How did “punk” break? As a genre that is predominantly political and aggressive, punk music influenced many bands that would later become recognized by large media outlets and award ceremonies for their contribution to the advancement of music, specifically rock-oriented genres. As such, New York City noise-rock group Sonic Youth formed in 1981 with the intention to test the limits and expectations of punk music. With their transgressive attitude and experimental styles, Sonic Youth has become recognized as one of the most influential bands in the history of music. Most notably, they have been credited for bringing attention to genres such as grunge, shoegaze, and post-rock.
With their 1990 release, Goo, Sonic Youth departed from the cultural expectations of punk, often critiqued for “selling out” and causing other bands to do so as well. However, with Goo, Sonic Youth has expanded the reach of the counter-cultural politics that is present within their lyrics through their use of media marketing and the rhetoric of their sonic presence.
(Fig 1: DangerousMinds.Net)
Undoubtedly, the stand-out single from the album is “Kool Thing,” a tongue-in-cheek interpretation that Sonic Youth bass player and singer, Kim Gordon, had about her interview with LL Cool J. Throughout the interview, she steers the conversation towards uniting underground cultures together through sonic approaches, dissimilar, yes, but with potentially similar aims: counter-cultural critique.
In “Kool Thing,” Gordon posits herself as reproducing the cultural ideals that she is so against. She sings: “When you’re a star / I know that you’ll fix everything” (Genius). Aware that she had reached the point of underground stardom from her band being signed to a major label, Geffen, she re-iterates the expectations that she has for herself and other “stars.” Furthermore, she acknowledges this in a reassuring way, possibly to relate noise-music even closer to hip-hop, by viewing herself as a contemporary to LL Cool J. Is this her “ethos”? Is this Sonic Youth’s ethos?
By exploring the album using sound studies, or sonic rhetorics, I will analyze the lyrical and sonic presence on the album. Primarily, I will be applying the constructed aspects of noise aesthetics that Rickert and Salvo developed in “The distributed Gesamptkunstwerk: Sound, worlding, and new media culture” by viewing it as:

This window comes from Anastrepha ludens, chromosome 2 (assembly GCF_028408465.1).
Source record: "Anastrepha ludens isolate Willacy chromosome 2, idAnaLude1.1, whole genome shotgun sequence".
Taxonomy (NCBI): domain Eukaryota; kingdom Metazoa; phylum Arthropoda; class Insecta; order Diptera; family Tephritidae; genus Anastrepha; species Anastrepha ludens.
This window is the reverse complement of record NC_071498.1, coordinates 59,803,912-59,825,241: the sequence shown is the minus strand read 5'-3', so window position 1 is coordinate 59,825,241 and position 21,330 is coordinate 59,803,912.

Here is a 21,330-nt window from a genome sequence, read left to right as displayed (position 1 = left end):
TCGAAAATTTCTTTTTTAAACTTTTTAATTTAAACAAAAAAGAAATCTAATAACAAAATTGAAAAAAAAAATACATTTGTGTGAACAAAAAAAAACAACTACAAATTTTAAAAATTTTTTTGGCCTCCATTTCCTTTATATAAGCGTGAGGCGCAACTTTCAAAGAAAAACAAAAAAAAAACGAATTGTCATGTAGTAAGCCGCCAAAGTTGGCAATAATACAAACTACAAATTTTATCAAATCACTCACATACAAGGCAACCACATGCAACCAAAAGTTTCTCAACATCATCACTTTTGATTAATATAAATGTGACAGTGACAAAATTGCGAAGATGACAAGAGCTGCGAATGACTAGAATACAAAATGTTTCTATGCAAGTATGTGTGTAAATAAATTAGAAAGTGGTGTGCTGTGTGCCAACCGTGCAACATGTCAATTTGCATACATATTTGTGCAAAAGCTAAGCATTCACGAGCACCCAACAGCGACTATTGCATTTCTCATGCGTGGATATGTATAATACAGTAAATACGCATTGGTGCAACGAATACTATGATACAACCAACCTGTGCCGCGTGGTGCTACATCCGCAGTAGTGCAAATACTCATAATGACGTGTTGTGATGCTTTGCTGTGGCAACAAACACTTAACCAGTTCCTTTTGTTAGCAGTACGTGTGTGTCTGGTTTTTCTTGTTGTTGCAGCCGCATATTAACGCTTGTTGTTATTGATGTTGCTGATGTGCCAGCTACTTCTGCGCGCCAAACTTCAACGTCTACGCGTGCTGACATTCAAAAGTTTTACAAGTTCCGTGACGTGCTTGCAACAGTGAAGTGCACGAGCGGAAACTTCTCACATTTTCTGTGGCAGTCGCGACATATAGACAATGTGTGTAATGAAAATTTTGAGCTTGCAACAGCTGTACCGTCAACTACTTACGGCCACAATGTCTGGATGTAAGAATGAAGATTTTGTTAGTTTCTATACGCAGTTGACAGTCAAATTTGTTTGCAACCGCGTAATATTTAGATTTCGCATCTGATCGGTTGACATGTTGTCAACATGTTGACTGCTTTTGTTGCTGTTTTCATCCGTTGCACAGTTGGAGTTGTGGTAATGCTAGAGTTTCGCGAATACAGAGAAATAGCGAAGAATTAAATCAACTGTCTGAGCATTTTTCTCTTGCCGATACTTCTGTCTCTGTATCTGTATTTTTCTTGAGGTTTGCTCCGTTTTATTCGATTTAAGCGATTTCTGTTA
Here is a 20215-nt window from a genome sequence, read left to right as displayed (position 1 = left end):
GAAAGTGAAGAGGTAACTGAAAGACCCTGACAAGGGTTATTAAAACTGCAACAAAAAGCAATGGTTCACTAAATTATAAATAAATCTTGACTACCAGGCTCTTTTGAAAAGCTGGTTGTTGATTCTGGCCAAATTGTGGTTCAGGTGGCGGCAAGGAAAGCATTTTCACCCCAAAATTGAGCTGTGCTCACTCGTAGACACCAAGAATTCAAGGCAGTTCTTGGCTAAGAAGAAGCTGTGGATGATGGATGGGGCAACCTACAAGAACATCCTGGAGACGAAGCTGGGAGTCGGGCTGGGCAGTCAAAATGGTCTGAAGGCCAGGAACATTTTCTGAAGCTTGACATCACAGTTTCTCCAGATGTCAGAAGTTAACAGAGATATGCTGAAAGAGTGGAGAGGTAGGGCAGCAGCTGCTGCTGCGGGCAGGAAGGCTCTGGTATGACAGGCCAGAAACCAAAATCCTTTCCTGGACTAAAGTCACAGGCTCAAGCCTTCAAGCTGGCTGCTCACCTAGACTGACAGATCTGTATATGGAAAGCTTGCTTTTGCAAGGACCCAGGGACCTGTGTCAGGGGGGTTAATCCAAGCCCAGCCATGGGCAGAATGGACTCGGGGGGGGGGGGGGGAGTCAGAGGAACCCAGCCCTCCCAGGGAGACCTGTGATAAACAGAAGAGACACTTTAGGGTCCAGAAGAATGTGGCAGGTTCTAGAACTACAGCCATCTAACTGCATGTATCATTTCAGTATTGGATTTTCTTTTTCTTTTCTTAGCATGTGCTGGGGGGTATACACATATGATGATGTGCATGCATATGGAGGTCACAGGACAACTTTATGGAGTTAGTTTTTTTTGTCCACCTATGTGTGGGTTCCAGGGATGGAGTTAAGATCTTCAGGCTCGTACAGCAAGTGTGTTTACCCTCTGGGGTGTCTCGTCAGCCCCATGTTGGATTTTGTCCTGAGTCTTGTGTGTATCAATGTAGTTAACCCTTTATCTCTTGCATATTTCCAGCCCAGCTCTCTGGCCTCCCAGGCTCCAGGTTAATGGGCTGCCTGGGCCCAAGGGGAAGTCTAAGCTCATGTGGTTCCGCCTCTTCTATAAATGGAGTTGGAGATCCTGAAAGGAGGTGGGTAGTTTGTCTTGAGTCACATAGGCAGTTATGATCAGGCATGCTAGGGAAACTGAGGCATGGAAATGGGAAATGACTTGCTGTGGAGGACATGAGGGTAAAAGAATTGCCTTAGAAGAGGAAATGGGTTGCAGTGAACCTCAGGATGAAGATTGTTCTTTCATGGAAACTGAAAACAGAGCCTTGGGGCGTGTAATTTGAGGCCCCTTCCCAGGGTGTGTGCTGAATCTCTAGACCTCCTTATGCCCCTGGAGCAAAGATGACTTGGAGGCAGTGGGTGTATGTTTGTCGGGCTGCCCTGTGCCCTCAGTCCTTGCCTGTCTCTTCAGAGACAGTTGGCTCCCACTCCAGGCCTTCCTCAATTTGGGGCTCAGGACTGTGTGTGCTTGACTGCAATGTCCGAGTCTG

“ghosts—musical or otherwise—are intertextual residues, or traces of an excess that will
not be repressed or “squeegeed.” While Hendrix was not the only one developing such new
aesthetics, Hendrix’s influence in particular has been massive, to the point where scores of
artists, such as Sonic Youth, Glenn Branca, My Bloody Valentine, Ride, Sigur Ros, and more, ´
have formulated entire feedback-based aesthetics. While not all artists go so far, it has at least
become a commonplace to incorporate formerly unacknowledged if not illegitimate forms of
sound and label them legitimate, thereby reimagining noise as input” (300).
This, according to Rickert and Salvo, is one function of the “worlding” process, where “new media and its technologies are differentiated from text” (299). Moreover, the concept of worlding is crucial to my rhetorical analysis of the material, which aims to address questions like how does Sonic Youth address sexism, racism, and economic issues in Goo? What are the persuasive elements that the album embodies, and how are these qualities expressed through the material? How does Sonic Youth “world” their album?